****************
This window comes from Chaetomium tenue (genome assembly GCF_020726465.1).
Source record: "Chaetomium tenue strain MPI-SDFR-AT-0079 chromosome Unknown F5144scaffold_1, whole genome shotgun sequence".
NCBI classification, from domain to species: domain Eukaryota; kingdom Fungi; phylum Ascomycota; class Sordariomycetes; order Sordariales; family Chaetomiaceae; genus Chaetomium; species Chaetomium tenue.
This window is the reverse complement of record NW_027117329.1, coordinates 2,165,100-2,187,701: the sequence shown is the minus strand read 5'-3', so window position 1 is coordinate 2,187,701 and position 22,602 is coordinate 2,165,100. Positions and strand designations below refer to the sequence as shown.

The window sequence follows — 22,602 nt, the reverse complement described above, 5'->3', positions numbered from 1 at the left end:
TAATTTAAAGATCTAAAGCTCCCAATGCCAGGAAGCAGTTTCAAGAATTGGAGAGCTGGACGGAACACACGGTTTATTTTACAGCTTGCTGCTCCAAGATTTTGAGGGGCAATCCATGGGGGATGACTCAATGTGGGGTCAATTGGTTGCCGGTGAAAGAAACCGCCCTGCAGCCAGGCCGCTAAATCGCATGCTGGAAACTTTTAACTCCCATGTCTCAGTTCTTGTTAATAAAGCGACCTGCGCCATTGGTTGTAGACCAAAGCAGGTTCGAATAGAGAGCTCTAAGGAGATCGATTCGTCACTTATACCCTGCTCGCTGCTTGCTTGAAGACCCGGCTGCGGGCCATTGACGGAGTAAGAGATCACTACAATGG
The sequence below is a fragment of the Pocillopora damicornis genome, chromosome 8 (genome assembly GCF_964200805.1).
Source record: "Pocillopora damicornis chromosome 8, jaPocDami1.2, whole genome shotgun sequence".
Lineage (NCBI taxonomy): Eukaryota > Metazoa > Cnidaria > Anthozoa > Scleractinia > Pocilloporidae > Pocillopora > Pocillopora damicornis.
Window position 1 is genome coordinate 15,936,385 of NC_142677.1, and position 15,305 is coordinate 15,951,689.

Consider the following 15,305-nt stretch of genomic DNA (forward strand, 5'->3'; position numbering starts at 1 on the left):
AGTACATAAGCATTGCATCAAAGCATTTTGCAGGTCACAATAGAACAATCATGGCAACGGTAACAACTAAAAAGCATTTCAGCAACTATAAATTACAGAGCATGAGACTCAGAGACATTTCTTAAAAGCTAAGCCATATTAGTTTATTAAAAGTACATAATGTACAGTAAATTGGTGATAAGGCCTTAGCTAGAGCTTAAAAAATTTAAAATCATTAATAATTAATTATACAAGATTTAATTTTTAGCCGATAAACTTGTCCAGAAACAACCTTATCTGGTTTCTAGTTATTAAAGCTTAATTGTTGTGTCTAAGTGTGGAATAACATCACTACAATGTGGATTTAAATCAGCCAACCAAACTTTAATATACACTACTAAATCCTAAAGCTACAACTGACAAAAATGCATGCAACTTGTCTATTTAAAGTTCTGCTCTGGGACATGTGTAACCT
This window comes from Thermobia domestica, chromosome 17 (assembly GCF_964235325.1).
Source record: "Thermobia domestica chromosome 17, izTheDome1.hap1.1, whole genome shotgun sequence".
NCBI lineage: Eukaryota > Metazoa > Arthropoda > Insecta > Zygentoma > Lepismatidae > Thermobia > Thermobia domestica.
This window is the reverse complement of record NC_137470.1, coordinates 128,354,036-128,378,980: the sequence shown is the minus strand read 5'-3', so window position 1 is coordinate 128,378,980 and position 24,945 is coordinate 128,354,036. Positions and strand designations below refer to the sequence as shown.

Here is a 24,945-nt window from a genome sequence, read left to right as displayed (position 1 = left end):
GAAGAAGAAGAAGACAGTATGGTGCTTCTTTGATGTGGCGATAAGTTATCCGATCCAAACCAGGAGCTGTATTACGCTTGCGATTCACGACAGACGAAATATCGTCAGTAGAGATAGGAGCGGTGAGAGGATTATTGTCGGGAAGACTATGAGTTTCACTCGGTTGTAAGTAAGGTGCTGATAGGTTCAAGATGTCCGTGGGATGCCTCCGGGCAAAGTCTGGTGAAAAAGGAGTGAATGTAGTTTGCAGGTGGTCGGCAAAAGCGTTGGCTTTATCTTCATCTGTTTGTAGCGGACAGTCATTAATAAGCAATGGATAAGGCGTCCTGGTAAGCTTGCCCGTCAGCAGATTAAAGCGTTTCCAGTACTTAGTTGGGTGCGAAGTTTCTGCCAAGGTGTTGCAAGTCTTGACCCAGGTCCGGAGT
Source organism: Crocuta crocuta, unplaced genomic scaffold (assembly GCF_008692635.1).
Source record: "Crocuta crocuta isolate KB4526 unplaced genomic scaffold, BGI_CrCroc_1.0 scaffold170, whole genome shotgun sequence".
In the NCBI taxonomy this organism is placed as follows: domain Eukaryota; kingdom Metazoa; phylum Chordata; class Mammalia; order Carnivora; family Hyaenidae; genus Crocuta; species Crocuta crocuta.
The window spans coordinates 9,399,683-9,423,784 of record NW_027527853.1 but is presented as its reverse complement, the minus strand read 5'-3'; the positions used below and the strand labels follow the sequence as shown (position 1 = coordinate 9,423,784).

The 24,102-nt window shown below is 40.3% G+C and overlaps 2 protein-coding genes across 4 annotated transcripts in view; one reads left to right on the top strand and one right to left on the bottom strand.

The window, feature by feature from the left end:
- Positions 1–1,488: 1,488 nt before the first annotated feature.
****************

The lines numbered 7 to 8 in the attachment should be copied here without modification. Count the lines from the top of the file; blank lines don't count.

The sequence below is a fragment of the Pocillopora damicornis genome, chromosome 8 (genome assembly GCF_964200805.1).
Source record: "Pocillopora damicornis chromosome 8, jaPocDami1.2, whole genome shotgun sequence".